Solstice by Misha de Ridder until August 28, 2011 in Foam photography museum Amsterdam >
Poem by Maria Barnas in the Foam cahier about the exhibition:
A black physiotherapist in Iceland invited me
for a walk. He looked at my hips
and I saw a future.
He said your posture is wrong.
Shoulders back and chest thrust out
I trudged through the snow pale as my surroundings
and he moved magisterially in the white.
As he pointed out the summit of Vatnajökull
the snow crunched beneath my feet.
The earth’s crust cracked and split
until I stood stretched tall under an ice-cap.
I was just able to see over the ice.
Into the world where the physiotherapist
knelt and reached out his hand to me.
I remained standing. I stood at the centre of the world
at the centre of an astonished universe.
Icy water splashed around my feet
in a crevasse beneath the ice-cap
into which with a single step
I could vanish for all eternity.
I was there. I believe I’ve been to the edge
of the wilderness. But while I stood at that place
it was white inside my head. Empty and cold
and only later did the memory take shape.
Have I really been there? Was that actually me?
There’s little wilderness in my life.
I can pronounce? the word.
It sounds good and unrestrained.
Misha has travelled to the last wilderness of Europe
he says kneeling on a carpet of maps
in his studio that depict the frayed edges
of Norway. This is where Hermans walked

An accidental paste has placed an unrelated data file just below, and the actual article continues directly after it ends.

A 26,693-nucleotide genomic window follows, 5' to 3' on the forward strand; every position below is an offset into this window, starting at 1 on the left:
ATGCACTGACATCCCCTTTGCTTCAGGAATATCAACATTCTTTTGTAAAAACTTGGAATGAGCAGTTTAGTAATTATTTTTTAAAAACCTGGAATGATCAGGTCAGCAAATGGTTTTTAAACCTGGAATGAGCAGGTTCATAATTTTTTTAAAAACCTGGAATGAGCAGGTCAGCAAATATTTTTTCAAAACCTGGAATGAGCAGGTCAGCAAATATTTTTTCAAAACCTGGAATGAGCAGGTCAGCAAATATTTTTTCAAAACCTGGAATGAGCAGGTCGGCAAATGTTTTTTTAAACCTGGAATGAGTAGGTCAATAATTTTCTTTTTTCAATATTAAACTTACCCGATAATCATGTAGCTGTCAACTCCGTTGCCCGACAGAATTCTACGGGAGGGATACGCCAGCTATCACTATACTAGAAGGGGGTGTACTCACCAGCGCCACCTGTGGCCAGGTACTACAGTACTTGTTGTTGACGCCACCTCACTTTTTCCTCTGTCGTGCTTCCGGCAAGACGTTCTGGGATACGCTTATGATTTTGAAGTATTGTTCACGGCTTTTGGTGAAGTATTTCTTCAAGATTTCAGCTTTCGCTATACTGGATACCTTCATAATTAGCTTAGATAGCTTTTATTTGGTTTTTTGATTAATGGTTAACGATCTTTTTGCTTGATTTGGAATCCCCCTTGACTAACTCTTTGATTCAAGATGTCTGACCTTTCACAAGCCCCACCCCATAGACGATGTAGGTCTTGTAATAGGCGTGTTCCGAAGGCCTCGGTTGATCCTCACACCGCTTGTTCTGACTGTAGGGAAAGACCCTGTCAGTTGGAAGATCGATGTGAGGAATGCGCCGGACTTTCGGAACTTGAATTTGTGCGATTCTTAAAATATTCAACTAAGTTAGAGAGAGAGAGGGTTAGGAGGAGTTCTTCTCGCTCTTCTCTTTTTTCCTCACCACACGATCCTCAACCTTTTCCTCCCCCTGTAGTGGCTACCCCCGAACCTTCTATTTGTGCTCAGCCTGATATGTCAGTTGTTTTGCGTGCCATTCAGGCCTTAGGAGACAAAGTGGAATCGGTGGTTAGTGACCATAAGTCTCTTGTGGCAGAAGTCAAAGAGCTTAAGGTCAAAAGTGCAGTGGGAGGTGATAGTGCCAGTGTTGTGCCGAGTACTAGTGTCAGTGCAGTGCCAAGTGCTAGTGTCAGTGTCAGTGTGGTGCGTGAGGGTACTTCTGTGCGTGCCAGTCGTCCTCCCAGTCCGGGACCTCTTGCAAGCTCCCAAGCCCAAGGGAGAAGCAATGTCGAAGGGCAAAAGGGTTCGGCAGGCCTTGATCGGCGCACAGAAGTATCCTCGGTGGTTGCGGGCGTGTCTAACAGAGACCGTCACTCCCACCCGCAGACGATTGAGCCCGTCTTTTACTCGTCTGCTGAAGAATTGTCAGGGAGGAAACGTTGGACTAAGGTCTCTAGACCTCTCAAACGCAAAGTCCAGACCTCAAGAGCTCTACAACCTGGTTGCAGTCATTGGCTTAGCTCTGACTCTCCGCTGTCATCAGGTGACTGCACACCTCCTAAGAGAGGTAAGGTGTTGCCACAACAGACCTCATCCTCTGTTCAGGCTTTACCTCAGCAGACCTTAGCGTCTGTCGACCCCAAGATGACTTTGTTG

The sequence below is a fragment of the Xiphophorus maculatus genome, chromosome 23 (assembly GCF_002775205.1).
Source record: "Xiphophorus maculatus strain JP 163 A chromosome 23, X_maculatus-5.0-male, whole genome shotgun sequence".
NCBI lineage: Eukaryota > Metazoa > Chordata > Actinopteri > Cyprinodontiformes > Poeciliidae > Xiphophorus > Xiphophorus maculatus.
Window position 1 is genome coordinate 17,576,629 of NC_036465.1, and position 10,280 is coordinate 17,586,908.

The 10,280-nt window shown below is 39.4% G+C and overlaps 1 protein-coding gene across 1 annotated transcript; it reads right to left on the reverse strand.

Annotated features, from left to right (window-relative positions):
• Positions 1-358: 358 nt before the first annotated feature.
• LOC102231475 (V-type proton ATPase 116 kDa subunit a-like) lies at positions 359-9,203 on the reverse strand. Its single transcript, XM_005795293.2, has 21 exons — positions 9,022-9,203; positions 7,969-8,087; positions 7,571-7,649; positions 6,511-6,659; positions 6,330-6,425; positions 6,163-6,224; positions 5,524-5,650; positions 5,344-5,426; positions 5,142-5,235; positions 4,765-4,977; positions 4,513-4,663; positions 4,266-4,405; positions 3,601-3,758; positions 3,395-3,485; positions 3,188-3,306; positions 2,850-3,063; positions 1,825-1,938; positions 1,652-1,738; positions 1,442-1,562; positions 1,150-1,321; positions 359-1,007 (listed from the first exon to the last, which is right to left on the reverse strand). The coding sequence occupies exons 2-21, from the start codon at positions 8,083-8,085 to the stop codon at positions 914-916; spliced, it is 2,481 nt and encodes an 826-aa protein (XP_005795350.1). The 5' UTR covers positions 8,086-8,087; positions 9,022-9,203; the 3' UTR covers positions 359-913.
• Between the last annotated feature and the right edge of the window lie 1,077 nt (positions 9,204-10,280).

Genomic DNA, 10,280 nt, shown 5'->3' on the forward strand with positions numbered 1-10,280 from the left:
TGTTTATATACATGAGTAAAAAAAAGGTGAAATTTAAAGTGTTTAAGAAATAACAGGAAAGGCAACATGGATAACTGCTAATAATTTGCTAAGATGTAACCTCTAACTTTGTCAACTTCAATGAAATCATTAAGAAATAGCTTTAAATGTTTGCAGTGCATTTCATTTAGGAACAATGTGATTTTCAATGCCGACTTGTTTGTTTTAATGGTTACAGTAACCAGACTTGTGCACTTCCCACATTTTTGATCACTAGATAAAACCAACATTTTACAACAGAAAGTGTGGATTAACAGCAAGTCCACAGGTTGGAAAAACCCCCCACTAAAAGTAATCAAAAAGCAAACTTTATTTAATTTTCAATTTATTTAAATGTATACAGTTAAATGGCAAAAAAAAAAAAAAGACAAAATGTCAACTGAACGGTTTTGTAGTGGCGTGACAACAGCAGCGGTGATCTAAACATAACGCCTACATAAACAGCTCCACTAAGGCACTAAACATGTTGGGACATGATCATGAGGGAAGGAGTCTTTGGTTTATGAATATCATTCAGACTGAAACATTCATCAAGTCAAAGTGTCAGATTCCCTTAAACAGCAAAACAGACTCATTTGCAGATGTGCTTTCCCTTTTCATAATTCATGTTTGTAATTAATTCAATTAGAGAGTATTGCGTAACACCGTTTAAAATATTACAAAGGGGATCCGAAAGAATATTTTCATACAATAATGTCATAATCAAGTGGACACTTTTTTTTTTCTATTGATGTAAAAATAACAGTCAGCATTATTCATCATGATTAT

he says. We are silent out of what must be reverence.
We look at marks and virtually imperceptible lines.
And here I walked. The landscape is a sculpture I hear.
Every fjord a melted glacier.
Misha describes the fjords as a surface
on which you can work as if on a wall since you’ve lost
the horizon. Nature he says is indifferent.
And what does it mean to be a human being?
I ask him were you ever afraid.
Death is nearby in the wilderness he says.
We stand up from the sketched mountains
and tower above an inner courtyard
where on the roof of a car park
a garden has been laid like a tablecloth.
No one is allowed in. An area of green like a painting
that invites an imaginary walk.
A meandering path and a tree here and there.
On the horizon Rembrandt Breitner and Mondriaan
like rocks in an overgrown landscape of asphalt
and brick. Did the artist do this?
The surroundings are as deceptive as the evidence
of wilderness he brought back to Amsterdam.
I invent landscapes he says.
But we stand in the midst of them.
ABENDSONNE – Misha de Ridder
Sometimes natural phenomena can become so estranged and mysterious, that we are inclined to describe them as unreal realities. It might be the extraordinary shape of a tree, a mountain, a shadow, a cloud or the mirroring reflection of nature in a lake, but it is foremost the unfamiliarity of the natural aesthetics of reality. The photos in this book literally refer to such an unfamiliar natural phenomenon, a mysterious phenomenon known as ‘Abendsonne’.
Publisher Schaden.com, 2011
Design Mevis & Van Deursen
Photo book Abendsonne will be launched at the opening of exhibition Solstice in Foam photography musueum Amsterdam on June 16 at 17:30 hours >Share